By Louis Sachar Published: 1998 AR level: 4.6 AR points: 7.0 Word count: 47,079 I suggest: 3rd grade+ Here is a book that is well known in the publishing industry, but happened to come out at a time when other big blockbuster books were also hitting the market. However, this gem stands on its own…
In We Dream of Space, the author takes us back to the Challenger disaster–but the book is not about that sad event, specifically. Instead, the book features a family in crisis. The three seventh graders (a set of twins and an older brother who was held back) come to terms with the hurdles in their own lives.
The Future of Us is a thoughtful piece of fiction about what social media can really tell us about our lives (but also very pacey–this is a quick read because the story really moves). The story takes place in the late nineties (the ages of the characters matched my own at the time–so I found this incredibly satisfying as a blast through the past!).
This middle grade work-of-art will spur the imagination of your young reader–but it may spur yours as well. As the novel follows a story set in both the past and present, you may be feeling like you want to go out and find a magical circus of your own!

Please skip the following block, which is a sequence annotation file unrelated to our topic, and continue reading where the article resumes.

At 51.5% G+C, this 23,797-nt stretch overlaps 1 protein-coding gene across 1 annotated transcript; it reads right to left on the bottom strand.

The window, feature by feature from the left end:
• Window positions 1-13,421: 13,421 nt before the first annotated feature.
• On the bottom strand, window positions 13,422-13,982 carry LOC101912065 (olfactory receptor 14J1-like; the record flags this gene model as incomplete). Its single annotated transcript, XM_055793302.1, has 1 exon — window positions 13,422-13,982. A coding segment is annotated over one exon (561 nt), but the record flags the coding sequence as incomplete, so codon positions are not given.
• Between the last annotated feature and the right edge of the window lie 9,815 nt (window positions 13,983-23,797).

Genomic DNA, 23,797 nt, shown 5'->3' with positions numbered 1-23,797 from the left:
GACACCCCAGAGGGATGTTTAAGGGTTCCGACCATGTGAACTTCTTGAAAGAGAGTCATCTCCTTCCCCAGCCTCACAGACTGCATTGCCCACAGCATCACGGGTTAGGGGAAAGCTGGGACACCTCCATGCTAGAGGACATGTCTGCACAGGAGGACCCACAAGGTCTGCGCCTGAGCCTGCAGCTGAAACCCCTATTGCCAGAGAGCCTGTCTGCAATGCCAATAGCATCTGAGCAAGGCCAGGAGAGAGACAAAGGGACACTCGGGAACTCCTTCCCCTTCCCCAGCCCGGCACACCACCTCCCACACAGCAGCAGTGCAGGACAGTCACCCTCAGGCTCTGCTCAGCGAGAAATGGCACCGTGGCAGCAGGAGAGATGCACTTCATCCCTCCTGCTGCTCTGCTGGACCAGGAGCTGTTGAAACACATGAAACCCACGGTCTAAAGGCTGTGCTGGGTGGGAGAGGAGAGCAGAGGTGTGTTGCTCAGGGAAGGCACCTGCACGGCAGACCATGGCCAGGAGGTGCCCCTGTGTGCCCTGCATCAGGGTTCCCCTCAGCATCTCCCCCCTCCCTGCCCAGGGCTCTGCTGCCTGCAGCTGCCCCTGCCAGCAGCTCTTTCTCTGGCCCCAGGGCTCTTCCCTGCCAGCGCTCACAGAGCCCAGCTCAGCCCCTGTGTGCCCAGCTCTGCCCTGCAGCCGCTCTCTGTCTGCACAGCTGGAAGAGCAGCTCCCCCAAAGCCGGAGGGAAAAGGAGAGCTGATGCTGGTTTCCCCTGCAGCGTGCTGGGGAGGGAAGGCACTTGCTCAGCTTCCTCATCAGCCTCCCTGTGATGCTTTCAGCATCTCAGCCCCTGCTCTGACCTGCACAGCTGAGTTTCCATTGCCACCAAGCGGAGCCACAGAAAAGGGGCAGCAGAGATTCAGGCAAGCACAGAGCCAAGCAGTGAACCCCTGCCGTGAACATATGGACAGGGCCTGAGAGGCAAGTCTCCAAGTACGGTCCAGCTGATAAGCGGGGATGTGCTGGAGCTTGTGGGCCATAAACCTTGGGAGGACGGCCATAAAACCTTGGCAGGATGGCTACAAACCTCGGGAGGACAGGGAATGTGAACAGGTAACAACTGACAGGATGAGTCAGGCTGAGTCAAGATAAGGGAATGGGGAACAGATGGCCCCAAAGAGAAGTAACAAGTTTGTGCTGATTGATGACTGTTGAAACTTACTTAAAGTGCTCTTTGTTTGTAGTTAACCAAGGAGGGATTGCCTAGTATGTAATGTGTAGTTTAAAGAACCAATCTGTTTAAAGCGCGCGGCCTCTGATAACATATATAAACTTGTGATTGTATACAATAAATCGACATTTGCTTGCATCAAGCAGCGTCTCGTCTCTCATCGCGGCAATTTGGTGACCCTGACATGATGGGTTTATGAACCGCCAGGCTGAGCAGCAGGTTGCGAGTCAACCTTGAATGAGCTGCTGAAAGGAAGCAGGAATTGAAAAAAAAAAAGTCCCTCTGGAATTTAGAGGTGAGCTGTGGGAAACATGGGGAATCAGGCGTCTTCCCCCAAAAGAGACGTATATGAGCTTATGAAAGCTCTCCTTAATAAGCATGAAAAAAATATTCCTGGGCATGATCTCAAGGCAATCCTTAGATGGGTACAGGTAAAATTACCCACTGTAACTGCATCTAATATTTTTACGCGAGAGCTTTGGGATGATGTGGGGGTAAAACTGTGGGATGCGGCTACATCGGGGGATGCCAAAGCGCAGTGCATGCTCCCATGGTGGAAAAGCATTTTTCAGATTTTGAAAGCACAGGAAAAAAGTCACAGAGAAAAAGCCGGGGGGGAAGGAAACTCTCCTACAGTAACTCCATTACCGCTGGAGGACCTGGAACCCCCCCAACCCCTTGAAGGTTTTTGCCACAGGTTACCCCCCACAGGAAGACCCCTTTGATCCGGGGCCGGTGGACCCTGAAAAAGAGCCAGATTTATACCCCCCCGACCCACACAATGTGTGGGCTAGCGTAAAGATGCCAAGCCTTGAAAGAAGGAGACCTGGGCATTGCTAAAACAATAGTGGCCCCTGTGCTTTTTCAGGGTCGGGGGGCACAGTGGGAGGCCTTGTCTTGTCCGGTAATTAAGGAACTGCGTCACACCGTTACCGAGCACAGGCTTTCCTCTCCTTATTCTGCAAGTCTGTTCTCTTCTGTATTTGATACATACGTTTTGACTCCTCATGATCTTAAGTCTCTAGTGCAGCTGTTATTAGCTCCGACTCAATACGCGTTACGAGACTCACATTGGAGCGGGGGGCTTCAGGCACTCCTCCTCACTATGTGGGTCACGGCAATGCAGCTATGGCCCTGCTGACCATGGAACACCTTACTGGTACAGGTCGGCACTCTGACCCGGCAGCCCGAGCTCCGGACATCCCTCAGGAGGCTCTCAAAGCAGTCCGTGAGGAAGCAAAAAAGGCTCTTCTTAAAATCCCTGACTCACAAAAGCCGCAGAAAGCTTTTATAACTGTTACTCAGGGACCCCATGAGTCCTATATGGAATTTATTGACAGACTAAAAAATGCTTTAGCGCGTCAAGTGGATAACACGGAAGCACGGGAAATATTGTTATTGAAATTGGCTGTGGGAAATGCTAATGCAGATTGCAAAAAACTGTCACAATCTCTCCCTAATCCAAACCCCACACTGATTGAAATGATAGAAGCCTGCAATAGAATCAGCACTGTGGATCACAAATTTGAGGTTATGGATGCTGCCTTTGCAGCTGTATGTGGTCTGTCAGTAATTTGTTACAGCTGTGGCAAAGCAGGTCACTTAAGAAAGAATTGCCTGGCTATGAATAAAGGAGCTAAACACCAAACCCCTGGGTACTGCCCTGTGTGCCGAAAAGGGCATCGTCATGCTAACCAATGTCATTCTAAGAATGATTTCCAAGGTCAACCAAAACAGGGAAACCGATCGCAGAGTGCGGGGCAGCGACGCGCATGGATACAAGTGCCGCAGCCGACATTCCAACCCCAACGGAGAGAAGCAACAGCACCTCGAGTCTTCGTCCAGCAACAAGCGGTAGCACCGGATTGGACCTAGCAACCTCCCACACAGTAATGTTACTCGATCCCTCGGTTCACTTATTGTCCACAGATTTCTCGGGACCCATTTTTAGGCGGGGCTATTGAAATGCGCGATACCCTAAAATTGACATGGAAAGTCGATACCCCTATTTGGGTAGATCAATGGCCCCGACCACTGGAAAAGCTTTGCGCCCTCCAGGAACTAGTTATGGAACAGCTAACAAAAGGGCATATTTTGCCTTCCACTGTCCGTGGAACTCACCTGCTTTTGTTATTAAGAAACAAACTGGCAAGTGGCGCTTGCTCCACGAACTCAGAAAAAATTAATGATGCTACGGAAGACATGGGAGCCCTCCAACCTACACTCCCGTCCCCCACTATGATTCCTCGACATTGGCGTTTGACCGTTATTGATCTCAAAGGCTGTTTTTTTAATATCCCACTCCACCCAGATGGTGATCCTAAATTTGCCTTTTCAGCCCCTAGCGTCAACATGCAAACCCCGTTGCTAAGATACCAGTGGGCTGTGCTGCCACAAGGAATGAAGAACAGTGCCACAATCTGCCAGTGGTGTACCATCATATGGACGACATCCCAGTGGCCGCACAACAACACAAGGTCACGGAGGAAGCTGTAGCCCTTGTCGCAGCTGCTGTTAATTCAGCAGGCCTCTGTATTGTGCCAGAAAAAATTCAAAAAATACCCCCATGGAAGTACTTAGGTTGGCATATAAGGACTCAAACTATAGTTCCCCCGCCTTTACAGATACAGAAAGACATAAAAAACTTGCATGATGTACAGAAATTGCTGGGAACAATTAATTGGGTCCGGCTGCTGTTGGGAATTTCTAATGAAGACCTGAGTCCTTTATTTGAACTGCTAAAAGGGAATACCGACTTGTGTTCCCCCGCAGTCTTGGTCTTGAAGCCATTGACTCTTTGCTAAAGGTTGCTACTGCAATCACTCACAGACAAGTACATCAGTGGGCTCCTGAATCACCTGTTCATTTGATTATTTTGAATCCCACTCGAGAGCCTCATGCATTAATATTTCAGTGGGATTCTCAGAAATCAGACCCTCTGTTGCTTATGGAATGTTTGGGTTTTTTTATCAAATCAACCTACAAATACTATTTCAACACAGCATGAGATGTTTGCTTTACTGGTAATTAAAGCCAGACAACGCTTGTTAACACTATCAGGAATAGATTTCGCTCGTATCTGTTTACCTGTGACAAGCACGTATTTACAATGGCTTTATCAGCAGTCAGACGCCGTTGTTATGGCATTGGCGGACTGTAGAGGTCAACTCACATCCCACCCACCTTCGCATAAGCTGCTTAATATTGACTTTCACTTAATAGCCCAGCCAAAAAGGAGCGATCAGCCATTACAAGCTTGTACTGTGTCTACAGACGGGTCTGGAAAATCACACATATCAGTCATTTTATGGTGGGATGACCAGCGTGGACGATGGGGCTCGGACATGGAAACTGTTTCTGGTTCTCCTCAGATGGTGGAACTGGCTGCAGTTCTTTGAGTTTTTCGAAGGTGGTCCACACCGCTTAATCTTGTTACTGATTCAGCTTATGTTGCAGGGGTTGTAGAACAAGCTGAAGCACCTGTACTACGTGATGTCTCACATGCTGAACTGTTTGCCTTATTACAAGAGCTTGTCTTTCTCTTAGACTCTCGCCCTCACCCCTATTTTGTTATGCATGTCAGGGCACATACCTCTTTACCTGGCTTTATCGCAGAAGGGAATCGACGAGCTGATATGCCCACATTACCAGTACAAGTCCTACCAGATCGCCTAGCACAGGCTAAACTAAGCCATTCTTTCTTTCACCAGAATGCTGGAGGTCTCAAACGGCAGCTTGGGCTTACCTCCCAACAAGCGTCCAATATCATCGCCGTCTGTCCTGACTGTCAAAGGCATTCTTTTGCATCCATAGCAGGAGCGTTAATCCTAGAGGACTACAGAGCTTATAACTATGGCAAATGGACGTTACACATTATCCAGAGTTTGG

I’d never read anything by Sherman Alexie before. The book was funny, heart-wrenching, and at times, shocking. Only a Native American could write such an honest piece with any authenticity, and I am forever grateful for the recommendation.
What’s in a name? Well, quite a bit in Shurtliff’s charming and engaging Rump: The True Story of Rumpelstiltskin.
The traditional character of Rumpelstiltskin is that of villain. What else could he be as a greedy, impish baby-stealer? But Shurtliff imagines him as a misunderstood protagonist.
Klawde is irreverent, silly, and laugh-out-loud funny. But best of all, it has the same beautiful messages of friendship distilled in its pages that are found in my most favorite children’s novels.
This book by Thirteen Reasons Why author Jay Asher is a different kind of story from the hard-hitting bestseller. This light and beautiful Christmas story is classified as a middle grade plus, making it appropriate for young middle schoolers, all the way through high school.
Hello, Agatha Christie!
Now, it’s impossible to compare any murder mystery with some of the best by Agatha Christie. One of my favorites as a teen was And Then There Was None
It’s that time of year when we’re all ready for something a little spooky, right? Well, I’ve got a few scary ideas for you, but I definitely want to mention The Night Gardener.
Haunting, cool, zany, funny, creepy, intriguing, thrilling. Laura Ruby’s Bone Gap are all these things.
I wasn’t sure what to expect when I read this for a writing critique group assignment. What I experienced was a book so extraordinary, I had this sense of beauty and unsettlement for days following.
I had heard about the book Ghost and seen it during my weekly trips to the bookstore. However, when two fictional kids in The Remarkable Journey of Coyote Sunrise (another great middle grade read) discussed it in the story, I checked it out at the library.